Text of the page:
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Jerry is a writer, a box-truck driver, a desk-jockey, sometimes a murderer, but more often than not, he’s a liar, and no one in his circle of associates, acquaintances, or lovers can ever be sure when, and more importantly, if he’s telling the truth. But over the course of the next few days (or weeks, or months, or years, who can really be sure?) he will go on a journey, maybe, of self-discovery riddled with mind-transporting drugs, childhood-rooted romances, and ancestral malarkey. Or, maybe he’s returning home from a journey he can’t remember anything of. The only thing he can be sure of, is that he’s not sure if he’s leaving to or returning from, or if he’s even gone away in the first place.

In this story, Jerry’s life is told from three points of view of gradually-intensifying insanity. His melodramatic world is seen through his own eyes, narrated in the nameless voice of another, and finally, through anecdotal poems which serve as thoughts, musings, reflections, and more.

So come along, hop on board, join Jerry in his quest for… whatever. Maybe you can make sense of the mess, if, of course, there is any sense to be found at all.

A Cage for the Wind

A Cage for the Wind by [Dave Matthes]

To be fair, the reader has been warned that they will be “helplessly lost in an abyss of muddied and bitter confusion”. Jerry is one of the brave ones. He is brave for letting the reader see into his messy mind. He is brave for not attempting to hide the darkness inside him. He is brave for being exactly who he is, weird and disturbed as he may be. Perhaps the world would be a better place if everyone let others see them in their full glory.

Jerry has worn many hats and many masks. He has been the charming diner. He has been the office worker who does not conform or fit in. He has been the ‘jilted’ lover. He has been the unassuming courier enjoying the company of jazz on the lonely road. He has been the man who creates a marriage then goes home to a cat at the end of the day. Through his many faces, he has always been a writer and a murderer. This is the story of Jerry and all his different selves. It is the story of a man who has been through a lot, done a lot, and most of all, gotten away with a lot. Is it his upbringing? Is it his inborn nature?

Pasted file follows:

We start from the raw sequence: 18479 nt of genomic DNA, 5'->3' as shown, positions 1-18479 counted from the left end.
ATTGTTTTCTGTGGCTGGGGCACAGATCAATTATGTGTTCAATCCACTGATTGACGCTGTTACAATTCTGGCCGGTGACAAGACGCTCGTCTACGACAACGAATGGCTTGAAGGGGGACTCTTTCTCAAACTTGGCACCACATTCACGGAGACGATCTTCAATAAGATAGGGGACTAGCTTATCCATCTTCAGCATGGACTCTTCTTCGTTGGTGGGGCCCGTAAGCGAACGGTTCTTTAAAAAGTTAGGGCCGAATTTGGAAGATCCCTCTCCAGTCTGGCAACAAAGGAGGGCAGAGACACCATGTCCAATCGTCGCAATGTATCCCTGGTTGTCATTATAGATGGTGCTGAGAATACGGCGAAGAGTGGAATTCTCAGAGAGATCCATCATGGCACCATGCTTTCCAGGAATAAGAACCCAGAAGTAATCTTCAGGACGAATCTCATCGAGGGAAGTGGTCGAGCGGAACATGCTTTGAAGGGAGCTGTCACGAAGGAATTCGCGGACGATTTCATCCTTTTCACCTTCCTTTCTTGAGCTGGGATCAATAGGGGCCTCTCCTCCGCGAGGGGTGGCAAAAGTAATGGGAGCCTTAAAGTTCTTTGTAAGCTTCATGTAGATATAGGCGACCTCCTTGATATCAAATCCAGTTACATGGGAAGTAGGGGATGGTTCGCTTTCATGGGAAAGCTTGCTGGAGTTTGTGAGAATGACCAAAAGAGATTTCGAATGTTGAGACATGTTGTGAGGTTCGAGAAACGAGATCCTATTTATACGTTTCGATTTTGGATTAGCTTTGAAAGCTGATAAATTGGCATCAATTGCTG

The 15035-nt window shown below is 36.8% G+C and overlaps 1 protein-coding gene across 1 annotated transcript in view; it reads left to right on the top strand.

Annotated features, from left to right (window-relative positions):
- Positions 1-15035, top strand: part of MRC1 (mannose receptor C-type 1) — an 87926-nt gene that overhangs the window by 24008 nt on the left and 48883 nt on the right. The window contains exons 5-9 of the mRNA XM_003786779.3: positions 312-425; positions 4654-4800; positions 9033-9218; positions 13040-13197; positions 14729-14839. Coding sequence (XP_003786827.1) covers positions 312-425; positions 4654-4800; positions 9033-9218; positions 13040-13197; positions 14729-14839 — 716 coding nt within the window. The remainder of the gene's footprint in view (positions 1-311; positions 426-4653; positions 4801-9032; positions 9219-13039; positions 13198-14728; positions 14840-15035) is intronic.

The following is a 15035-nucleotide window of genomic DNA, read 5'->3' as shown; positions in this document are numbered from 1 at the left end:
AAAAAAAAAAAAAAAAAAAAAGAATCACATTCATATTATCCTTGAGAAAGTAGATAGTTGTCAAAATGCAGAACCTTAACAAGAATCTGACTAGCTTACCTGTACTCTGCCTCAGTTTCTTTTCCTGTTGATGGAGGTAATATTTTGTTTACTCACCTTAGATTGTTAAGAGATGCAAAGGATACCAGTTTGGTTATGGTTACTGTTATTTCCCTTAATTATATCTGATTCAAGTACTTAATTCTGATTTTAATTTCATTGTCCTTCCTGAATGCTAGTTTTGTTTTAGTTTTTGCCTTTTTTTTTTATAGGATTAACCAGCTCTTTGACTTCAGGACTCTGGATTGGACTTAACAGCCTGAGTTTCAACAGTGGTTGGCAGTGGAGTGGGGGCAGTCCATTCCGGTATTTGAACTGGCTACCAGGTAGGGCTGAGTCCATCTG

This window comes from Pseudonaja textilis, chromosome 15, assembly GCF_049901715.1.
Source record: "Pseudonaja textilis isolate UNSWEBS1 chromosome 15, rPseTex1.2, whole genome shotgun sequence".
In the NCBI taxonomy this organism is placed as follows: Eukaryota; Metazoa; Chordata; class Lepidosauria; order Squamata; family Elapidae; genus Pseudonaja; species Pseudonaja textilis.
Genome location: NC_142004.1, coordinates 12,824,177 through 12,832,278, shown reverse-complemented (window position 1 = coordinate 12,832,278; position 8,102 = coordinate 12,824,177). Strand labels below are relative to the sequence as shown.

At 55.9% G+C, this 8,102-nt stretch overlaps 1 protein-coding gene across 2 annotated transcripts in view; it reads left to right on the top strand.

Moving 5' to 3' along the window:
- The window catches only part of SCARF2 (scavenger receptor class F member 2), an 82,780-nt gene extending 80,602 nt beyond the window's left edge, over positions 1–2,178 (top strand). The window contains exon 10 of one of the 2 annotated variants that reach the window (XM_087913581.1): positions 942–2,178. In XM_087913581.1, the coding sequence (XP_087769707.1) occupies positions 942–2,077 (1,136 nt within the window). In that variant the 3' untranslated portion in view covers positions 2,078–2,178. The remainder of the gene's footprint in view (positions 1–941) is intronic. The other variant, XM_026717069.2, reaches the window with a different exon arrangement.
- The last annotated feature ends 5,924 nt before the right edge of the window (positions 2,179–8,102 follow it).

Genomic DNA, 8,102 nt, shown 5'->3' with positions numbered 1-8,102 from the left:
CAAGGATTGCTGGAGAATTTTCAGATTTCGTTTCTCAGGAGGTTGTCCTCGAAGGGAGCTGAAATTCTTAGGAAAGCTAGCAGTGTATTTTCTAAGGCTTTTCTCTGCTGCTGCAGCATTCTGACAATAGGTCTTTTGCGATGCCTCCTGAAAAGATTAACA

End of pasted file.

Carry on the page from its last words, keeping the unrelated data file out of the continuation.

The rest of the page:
When a book starts off with an oedipal confession then you know it is going to be a treat. In that moment, you know that Jerry is not going to be an ordinary person. Rarely do people come back from watching the mounds of their mother’s breasts peek out of the bathwater as she cries about something she never talks about.

Even when he does or says something particularly disturbing, Jerry is almost likable. Maybe it is because of the pity he inspires. He has a way of manipulating the reader into rooting for him despite his actions and character. He does nothing to be liked but somehow, he is. The writer does not describe him but a reader will know him. Jerry is the alter ego we all hide from the world and only allow him out in dark empty rooms. The crass narration of events is funny and abhorrent in equal measure.

The book ends just like it begins; in confusion. The writer often misspells the name ‘Agnes’. While it does not happen often, it causes a measure of distraction on the pages it does happen. Considering the type of writing in this book, any other errors will go unnoticed as Jerry keeps the reader gripped and their eyes stuck on the pages.

Ever gone by a gruesome accident with brain matter sprawled on the ground and limbs bent unnaturally as screams of agony fill the air? Ever found yourself staring, almost savoring the smell of hot blood and listening to the lull of fading pulses? That is what this book is. It is a hot but intriguing mess. A Cage for the Wind is daring. It is messy. It is the book you whisper about to everyone. Dave Matthes has executed a beautiful literary tangled web.

Pages: 152 | ASIN: B09D43RBRH